The City appears to have acted pursuant to Chapter 15.28 of the San Bernardino Municipal Code on "Dangerous Buildings." Section 15.28.140(A) gives the City building official the "summary power to secure from entry any structure which in his discretion he determines to be immediately dangerous or hazardous, or in any other manner injurious to public health or safety ... using methods at his discretion to accomplish the purpose which are most appropriate under the circumstances." Section 15.28.150 allows the building official to use the same procedures "in connection with the summary abatement
of all other nuisances upon private property which the building official determines in his discretion to constitute an immediately dangerous or hazardous condition." Section 15.28.140(C) requires the building official, "immediately after" securing a dangerous building, to "mail a notice to the owners" of the property informing them:
(1) that he has secured the structure;
(2) the cost incurred by the City thereby;
(3) that he has posted signs as provided by this section;
(4) the reasons why he has taken the action;
(5) that an appeal may be made within ten days to the Board of Building Commissioners, to be set for hearing at the next regular meeting;
(6) that if his action is not annulled by the Board of Building Commissioners, the cost of securing the property shall become a lien upon the real property unless the cost is paid to the City within thirty days of the mailing of the notice.
Section 15.28.140(D) governs appeals to the Board.
A.L. Williams, a code compliance officer for the City, issued a "Notice to Abate Nuisance" on September 4th. The Notice identified "Mahendra B. Desai (agent for Patel)" as the owner and stated that the motel's units were closed "due to safety violations, operating a business without a business license or a proper [certificate of occupancy, and] substandard conditions in this complex." The Notice stated that the owner or his agent could not repair or improve the premises without a proper permit and that rooms could not be occupied until the motel passed an inspection by the building and safety department, the fire and police departments, and the city attorney's office. The Notice stated that the owner had until September 14, 1990 to apply for permits to make repairs and that the owner had 10 days from the date of the notice to file a written protest with the City Clerk's office if the determination of a nuisance was contested. Desai, in a sworn declaration, stated that he immediately sent a copy of the notice to Mr. Patel. Mr. Patel stated in a sworn declaration that he received a copy of this notice from Mr. Desai, though Patel testified at trial that he had never received the document.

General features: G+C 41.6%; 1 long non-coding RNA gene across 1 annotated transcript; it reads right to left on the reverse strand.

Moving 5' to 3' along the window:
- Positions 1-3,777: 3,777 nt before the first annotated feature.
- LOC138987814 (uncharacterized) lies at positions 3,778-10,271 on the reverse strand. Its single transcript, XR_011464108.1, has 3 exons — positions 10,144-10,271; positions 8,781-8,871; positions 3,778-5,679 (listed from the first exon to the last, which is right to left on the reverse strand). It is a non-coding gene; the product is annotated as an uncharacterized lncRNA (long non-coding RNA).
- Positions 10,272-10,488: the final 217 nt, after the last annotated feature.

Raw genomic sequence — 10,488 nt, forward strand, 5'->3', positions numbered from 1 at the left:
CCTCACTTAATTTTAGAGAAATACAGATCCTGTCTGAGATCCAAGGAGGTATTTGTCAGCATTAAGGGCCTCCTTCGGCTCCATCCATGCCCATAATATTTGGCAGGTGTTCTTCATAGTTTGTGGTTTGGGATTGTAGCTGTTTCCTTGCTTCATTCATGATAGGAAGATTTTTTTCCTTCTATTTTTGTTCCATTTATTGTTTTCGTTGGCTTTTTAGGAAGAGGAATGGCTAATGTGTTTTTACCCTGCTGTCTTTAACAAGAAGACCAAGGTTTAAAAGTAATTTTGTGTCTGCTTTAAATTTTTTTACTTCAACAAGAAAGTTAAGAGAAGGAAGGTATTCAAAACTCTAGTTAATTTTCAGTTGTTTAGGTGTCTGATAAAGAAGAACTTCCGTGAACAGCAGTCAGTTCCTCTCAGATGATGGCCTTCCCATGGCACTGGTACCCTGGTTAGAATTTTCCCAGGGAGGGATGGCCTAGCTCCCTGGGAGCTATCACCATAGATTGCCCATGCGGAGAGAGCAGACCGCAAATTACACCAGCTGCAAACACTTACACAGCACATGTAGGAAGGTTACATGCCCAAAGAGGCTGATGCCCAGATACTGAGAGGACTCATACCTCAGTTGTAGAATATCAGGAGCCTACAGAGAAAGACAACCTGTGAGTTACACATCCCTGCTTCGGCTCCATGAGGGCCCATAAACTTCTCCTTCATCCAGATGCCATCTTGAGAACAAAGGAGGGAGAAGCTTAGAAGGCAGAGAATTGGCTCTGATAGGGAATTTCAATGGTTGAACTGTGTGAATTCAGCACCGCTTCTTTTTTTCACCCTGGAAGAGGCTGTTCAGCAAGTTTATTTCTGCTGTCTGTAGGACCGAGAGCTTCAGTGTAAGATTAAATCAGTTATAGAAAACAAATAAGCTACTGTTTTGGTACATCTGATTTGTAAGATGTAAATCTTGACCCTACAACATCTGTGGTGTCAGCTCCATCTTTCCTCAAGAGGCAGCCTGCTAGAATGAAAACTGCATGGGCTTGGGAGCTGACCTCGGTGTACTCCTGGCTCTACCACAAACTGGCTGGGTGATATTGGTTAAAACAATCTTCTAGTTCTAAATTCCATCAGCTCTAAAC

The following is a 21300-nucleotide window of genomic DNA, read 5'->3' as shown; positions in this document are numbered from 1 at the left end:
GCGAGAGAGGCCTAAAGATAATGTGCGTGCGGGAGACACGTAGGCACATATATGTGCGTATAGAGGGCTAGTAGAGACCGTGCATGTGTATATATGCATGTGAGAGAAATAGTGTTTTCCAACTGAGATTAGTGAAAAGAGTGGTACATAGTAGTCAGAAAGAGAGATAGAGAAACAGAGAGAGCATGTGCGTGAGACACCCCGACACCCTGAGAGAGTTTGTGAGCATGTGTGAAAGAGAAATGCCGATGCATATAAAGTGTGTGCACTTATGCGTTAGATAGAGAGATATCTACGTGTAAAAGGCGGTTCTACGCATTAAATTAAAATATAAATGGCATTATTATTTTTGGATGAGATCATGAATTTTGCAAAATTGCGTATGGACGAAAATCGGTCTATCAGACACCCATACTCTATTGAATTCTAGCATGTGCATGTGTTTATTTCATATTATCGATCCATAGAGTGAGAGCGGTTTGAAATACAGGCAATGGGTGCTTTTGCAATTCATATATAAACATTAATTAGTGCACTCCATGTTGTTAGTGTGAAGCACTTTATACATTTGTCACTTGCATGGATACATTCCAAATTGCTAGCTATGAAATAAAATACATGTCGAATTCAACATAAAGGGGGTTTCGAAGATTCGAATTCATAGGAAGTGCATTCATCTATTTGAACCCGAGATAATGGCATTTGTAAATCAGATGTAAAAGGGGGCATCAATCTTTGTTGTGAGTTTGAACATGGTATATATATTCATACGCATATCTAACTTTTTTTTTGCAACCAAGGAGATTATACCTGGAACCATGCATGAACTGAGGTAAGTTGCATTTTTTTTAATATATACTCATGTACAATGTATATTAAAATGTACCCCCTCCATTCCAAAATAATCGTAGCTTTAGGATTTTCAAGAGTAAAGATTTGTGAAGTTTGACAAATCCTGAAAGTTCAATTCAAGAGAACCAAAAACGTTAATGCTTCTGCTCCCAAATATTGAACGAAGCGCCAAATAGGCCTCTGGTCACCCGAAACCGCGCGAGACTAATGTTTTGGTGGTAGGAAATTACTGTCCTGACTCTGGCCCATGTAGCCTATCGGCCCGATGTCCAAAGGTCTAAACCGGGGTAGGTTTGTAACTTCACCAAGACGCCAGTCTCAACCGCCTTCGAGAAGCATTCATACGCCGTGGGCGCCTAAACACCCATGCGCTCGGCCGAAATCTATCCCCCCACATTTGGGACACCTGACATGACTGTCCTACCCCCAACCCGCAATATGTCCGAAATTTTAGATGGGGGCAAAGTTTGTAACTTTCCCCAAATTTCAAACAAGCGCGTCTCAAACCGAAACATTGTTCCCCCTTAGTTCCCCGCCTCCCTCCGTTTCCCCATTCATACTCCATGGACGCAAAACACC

On September 26, 1990, Williams wrote a letter to the Patels, addressed to them at their address in Upland, California, which stated that it constituted service of a "Correction Notice" as to the motel. Attached to the letter was a two-page "Unit Inspection Report", prepared on September 10, 1990, that detailed the code violations at the motel found during the September 4, inspection. The report indicated that the violations had to be corrected in 10 days and that permits were required for the repairs; the letter stated the same instructions and requested that the Patels "contact this office within ten (10) calendar days from the date of this notice to make arrangements to correct [the] violations." The report indicates that a copy was mailed to the owner by certified mail on September 26, 1990. Although Mr. Patel testified at trial that he had never received this letter, he stated in his sworn declaration that he received the letter on or about September 27, 1990.
In his sworn declaration, Mr. Patel stated that within the ten-day period specified in the September 26th letter he went to the City's planning and building department to apply for building permits to repair the motel and that he was told by Daniel that building permits would not be issued at that time. At trial, under cross-examination, Mr. Patel testified that he had never applied for building permits to rehabilitate the motel.
On October 29, 1990, Larry Reed, the director of the City's Department of Planning and Building Services, wrote the Patels and notified them that the motel had been determined to be a public nuisance in violation of city ordinances. It is unclear whether this determination refers to the violations cited in the September 4 and September 26 notices or whether it is a new determination based on the unoccupied state of the motel after the closure. Reed stated that an emergency abatement of the property had been made in order to protect the health and safety of the community and that the costs of the abatement amounted to $598.34, which the Patels should remit to the city clerk's office within
30 days. Mr. Patel testified at trial that he had never received this letter personally or by mail, but in his sworn declaration he stated that he received the letter on October 29.
The October 29 letter also stated that a hearing on...